Religious Organisations Safeguard the Environment through Cooperation
According to Faith for Earth Panel participants, PaRD connects people, religions, and governments for positive and agile environmental impact.
In March 2022, members of the International Partnership on Religion and Sustainable Development (PaRD) presented how religious organisations work to protect the environment. The event took place within the framework of the United Nations Environment Assembly 5.2 (UNEA), facilitated by the UN’s Faith for Earth (UNFE) initiative.
Peter Prove opened the March 2, 2022 panel titled: The Power of Faith Partnerships to Safeguard Nature: PaRD, a case in point. Prove said PaRD is a vital part of the broader collaboration for confronting the “greatest challenge of any generation: that of promoting sustainable and inclusive development in a world facing an accelerating climate catastrophe.”
Prove, one of PaRD’s co-chairs, and moderators Joan Okitoi-Heisig and Dinesh Suna, panellists Jean F. Duff, Prof Katherine Marshall, Archbishop Thomas Schirrmacher, Rabbi Awraham Soetendorp and Sadhvi Saraswati shared frameworks for success and discussed specific challenges in slowing climate change from their organisations’ perspectives during the online event.
Interconnected People and Religions
Archbishop Schirrmacher, Secretary General of the World Evangelical Alliance (WEA), joined from the UNEA in Nairobi and began the panel by describing the link between all people and all religions. The archbishop spoke of how inter-religious cooperation can be approached from different levels in different situations. In some communities, it is already at a grassroots level, while in other cases, agreements on the global level help inspire cooperation at lower levels. Schirrmacher sees the earth as a home where solutions cannot be compartmentalised. “Only fixing one room will not stop the rain from coming in through the roof at wintertime,” he said.
Jean F. Duff spoke of PaRD’s role in bringing governments, religions, and other organisations together. According to her, partnerships need to be deliberately and intentionally expanded to be more inclusive. Duff, President of the Partnership for Faith and Development, would like to see more intentional linking between faith-inspired and secular stakeholder constituencies, like joint projects for Fridays for Future and the Catholic Youth Network for Environmental Sustainability in Africa. Duff said there is an “unrealised potential of the faith sector and how the impact of faith action can be upscaled by broadening partnerships.”
Prof. Katherine Marshall reminded that acknowledging the power of partnership and interconnectedness does not mean that all people are equally affected by climate change. Marshall, the Executive director of the World Faith Development Dialogue (WFDD), told participants that a resounding “commitment to justice is very much part of the environmental challenge, and it is also very much an objective of PaRD to address the unfairness.”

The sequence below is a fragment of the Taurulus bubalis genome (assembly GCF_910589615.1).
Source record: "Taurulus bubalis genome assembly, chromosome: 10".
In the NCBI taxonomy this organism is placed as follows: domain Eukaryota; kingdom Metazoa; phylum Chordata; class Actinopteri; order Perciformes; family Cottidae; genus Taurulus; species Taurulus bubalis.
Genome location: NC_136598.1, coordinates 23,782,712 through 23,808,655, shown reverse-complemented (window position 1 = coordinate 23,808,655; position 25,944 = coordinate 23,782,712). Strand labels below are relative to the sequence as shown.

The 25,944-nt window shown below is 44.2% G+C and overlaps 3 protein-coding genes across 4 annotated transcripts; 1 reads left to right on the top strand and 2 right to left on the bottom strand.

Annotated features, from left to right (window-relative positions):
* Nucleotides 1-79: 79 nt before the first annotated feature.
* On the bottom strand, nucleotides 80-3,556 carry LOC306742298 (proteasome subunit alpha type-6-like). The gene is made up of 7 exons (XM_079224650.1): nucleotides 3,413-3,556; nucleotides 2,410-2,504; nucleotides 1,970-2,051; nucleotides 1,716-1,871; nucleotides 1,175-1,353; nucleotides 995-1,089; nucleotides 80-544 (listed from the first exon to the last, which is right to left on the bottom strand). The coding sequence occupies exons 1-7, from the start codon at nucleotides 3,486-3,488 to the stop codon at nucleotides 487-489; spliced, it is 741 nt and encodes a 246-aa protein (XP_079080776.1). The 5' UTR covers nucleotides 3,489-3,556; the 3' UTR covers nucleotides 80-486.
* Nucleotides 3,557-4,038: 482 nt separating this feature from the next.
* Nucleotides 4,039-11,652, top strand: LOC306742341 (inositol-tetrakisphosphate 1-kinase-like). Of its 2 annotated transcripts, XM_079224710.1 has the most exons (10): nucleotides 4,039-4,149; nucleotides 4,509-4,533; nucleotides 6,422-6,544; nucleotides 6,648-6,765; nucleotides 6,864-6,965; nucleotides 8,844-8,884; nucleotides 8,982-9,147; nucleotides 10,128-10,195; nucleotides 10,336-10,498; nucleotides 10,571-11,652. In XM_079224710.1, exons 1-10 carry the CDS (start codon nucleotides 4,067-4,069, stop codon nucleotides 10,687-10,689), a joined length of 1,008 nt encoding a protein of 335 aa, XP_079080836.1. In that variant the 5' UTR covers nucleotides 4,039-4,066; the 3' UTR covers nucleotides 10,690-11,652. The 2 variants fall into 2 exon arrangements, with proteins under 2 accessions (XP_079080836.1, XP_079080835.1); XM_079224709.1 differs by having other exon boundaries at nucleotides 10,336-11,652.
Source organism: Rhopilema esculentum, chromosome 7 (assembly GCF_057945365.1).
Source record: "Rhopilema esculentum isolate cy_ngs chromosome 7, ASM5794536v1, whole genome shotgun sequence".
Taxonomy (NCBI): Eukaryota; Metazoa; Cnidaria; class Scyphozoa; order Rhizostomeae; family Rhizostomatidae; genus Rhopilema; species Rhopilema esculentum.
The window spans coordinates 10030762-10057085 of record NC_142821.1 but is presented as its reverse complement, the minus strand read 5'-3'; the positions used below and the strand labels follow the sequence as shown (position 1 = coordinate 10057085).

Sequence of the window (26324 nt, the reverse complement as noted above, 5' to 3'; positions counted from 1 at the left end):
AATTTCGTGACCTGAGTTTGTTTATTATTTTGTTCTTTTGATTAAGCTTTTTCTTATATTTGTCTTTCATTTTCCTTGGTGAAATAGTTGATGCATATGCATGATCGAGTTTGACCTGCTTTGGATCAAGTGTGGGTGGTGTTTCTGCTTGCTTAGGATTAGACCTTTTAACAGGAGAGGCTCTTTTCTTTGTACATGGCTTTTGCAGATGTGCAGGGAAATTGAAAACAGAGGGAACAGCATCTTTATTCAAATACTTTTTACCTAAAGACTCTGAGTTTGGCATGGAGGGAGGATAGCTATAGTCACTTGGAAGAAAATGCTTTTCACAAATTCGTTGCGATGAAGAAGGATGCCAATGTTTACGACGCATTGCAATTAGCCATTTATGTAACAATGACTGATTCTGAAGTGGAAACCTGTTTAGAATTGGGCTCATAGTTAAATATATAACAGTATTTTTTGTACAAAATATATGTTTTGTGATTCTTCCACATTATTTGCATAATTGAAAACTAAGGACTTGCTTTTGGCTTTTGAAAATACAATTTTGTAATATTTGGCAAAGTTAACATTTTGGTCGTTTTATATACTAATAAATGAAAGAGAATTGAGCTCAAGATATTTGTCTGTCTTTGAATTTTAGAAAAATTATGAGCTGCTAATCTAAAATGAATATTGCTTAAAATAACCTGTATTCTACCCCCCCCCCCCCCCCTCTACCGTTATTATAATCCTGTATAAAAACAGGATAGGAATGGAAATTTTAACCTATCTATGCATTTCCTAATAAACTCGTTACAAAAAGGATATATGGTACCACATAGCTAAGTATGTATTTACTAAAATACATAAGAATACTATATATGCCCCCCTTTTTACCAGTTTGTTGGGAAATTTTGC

Speaking as Director of the Commission of the Churches on International Affairs, World Council of Churches (WCC), Peter Prove encouraged a rethinking of how religious organisations view their influence. He said that action plans might seem small on individual levels, but they have a significant impact when whole religious constituencies take them on. According to Prove, if global religious constituencies shifted pension programmes and other investments away from fossil fuels, the finance sector might rethink its behaviour.
Sadhvi Saraswati, President of Divine Shakti Foundation and Secretary-General of GIWA, spoke of a rethinking in terms of each person’s place in the world. She pointed out religion’s mandate to care for creation and said, “we live in a world where, if someone downriver is suffering or dying due to polluted water, whether due to your action or your inaction, their blood is on your hands.”
Rabbi Awraham Soetendorp, the Founder of Green Cross International and GIWA, concluded the speakers’ presentations by reflecting on global politics. The Rabbi pointed out that religions can influence politicians and national governments beyond national interests. Soetendorp repeated the advice given to him by Mark Rutte, Prime Minister of the Netherlands, that together religious communities must continue to “make life difficult” for politicians and governments to make them more aware of their key responsibilities for the planet.
More information on the activities of the featured organisationscan be found by watching the panel discussion. The speakers are members of PaRD’s WeCARE work-stream. WeCARE focuses on how religious organisations help achieve the United Nations’ sustainable development goals (SDGs) by focusing on Clean Water and Sanitation (6), Climate Action (13), Life Below Water (14), Life on Land (15), and Cross-Sector Collaboration (17).
In 2008 the United Nations recognised the importance of interreligious cooperation for peace. PaRD has been providing its platform for governmental entities, intergovernmental entities, and religious and value-driven civil societies organisations to achieve the United Nations’ sustainable development goals (SDGs) since 2016.